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Angus McBride (1931-2007)

Posted in Art, Illustrators on Saturday, 26 May 2007

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James Bruce African Explorer (illustration Angus McBride)

Angus McBride, who died on 15 May, only a matter of days after celebrating his 76th birthday, was one of Britain’s finest military illustrators, his work appearing in over 150 books ranging from The Zulu War to Warriors of Medieval Japan. Martin Windrow, who edited many of the books McBride illustrated, has said, “Angus is known for his brilliant use of colour, for his mastery of direct and reflected light effects, and for his command of the viewer’s eye, which is directed exactly where he wants it to fall, as soon as the page is turned.”

In the past, military history books had demanded accurate depictions of uniforms but allowed them to be hung on people that looked like tailor’s dummies; McBride and his contemporaries—amongst them Ron Embleton, Gerry Embleton and Richard Hook—breathed life into their subjects. “He could make them look like living people,” says William Shepherd of Osprey Publishing. “It was that and the filling in of detail that made his work so exciting.”

McBride was born in London in May 1931 of Scottish ancestry. Orphaned by the age of 12 and educated at the Canterbury Cathedral Choir School, McBride had no formal art training but began by teaching himself. At 16, he joined an advertising studio where his first task was making the tea; eventually he learned the basics of art and design from the artists around him, although his progress was interrupted by two years National Service. Returning from Berlin, where he had been stationed, McBride found that opportunities for advertising work were limited and decided to emigrate to South Africa.

After ten years working as a commercial and advertising artist, McBride returned to London and found regular work as an illustrator. One of his first commissions was for an annual based on the popular TV show Emergency Ward 10 published by Purnell who were also about to launch a new educational magazine called Finding Out. McBride was to become one of the magazine’s most prolific artists and continued to work for the magazine until it was absorbed into Look and Learn in 1967.

The British Abroad (illustration Angus McBride)Although he had contributed to Look and Learn before, he now became one of magazine’s mainstay artists, turning his had to every subject available, from one-page features on shaving or raising cattle to full-colour double-page spreads on ‘Great Events in the World’s History’. Over the years, McBride would illustrate features on the histories of Africa and America, tales of the Canadian Mounties and an adaptation of Coleridge’s ‘The Rime of the Ancient Mariner’. Some of his work could be rather more light-hearted, such as his illustrations for the series ‘The British Abroad’, but all were instantly recognisable, even if his trademark signature ‘McB’ was missing.

McBride continued to produce illustrations for other magazines but, from 1975, was primarily an illustrator for books. Following the publication of two early titles, The Way We Lived (1967) and The Roman Empire (1971), McBride became one of the leading artists for Osprey, the Oxford-based publisher of military history, writing and illustrating The Zulu War (1976) and illustrating a series on the various soldiers of Napoleon’s armies.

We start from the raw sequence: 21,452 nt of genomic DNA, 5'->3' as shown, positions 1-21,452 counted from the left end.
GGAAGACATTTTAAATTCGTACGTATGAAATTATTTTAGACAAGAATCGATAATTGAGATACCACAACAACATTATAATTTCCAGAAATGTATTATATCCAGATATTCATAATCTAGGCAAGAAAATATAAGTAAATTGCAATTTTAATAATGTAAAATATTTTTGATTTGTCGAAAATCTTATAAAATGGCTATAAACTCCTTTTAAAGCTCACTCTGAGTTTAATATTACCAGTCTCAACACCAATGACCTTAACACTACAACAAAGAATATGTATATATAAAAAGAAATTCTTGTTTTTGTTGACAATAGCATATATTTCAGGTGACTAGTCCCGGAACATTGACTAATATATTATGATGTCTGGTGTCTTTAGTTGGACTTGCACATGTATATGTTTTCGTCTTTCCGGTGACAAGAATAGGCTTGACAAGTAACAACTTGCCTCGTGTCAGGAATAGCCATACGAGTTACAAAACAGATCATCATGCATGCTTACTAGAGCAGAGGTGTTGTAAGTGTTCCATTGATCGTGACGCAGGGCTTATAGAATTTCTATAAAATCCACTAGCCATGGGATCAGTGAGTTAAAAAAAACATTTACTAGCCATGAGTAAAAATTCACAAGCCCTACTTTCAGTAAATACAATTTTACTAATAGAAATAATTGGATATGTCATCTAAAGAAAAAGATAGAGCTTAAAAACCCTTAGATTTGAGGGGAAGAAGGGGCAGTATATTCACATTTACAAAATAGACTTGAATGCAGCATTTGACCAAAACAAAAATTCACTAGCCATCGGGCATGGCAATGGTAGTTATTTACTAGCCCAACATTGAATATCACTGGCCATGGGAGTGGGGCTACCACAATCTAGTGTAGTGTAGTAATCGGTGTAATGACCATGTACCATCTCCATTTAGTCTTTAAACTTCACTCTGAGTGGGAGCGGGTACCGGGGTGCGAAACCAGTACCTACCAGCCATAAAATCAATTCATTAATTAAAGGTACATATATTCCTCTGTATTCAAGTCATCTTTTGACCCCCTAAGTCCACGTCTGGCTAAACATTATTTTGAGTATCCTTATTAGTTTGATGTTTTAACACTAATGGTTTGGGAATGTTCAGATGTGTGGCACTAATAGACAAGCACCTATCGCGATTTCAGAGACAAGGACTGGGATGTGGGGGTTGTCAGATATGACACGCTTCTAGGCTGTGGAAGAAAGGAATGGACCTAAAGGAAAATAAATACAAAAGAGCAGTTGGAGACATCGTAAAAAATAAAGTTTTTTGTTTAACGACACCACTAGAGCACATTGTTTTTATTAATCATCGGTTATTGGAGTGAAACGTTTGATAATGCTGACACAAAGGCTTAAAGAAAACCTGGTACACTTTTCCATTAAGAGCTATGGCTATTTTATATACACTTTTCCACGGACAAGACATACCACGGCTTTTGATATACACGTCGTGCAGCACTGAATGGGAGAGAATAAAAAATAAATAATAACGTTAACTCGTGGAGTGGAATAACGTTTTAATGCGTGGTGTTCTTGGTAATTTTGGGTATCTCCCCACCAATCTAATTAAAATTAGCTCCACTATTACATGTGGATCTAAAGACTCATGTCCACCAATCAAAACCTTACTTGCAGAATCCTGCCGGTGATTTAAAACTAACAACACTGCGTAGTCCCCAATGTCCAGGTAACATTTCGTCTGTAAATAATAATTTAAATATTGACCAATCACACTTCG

African Warrior (illustration Angus McBride)Working in a mixture of gouache, watercolour and inks, McBride went on to illustrate some 60 books for the company, a number greatly increased when omnibus volumes and revisions are taken into account. A selection of some of his best work was gathered together in Warriors & Warlords (2002) in which Martin Windrow noted that McBride was more comfortable with ancient and medieval periods. “He brings to these often immensely difficult reconstructions not only the respect for the sometimes shadowy fragments of historical evidence, but a flare for dramatic atmosphere and characterisation.”

In 1976, McBride returned to Cape Town where he worked for local publishers and painted portraits. His work continued to appear in Britain, Europe, America and Hong Kong. In the mid-1980s, his artwork was also to be found on role-playing games based on J. R. R. Tolkein’s Lord of the Rings books. A collection entitled Angus McBride’s Characters of Middle-Earth was published by Iron Crown Enterprises in 1990.

In early 2006, McBride and his wife moved to the quiet Irish countryside near Waterford where their daughter was living. He continued to work on new books for Osprey, the latest of which (The Army of Herod the Great by Samuel Rocco) will be publishd in November. During a break from work, McBride suffered a sudden and fatal heart attack.

“We were so looking forward to seeing more of him, because he didn’t visit England very often,” says William Shepherd. “All the editors who worked with him loved him, both for the quality of what he did and for his personality, inventiveness and creativity. He could work so quickly to such a high standard. If you were to name a key artist to say what Osprey really meant, that would be Angus.”

Steve Holland, Archivist

With many thanks to William Shepherd and Martin Windrow for their great help in compiling information on Angus and his work. Martin’s tribute to Angus can be found on the Osprey website.

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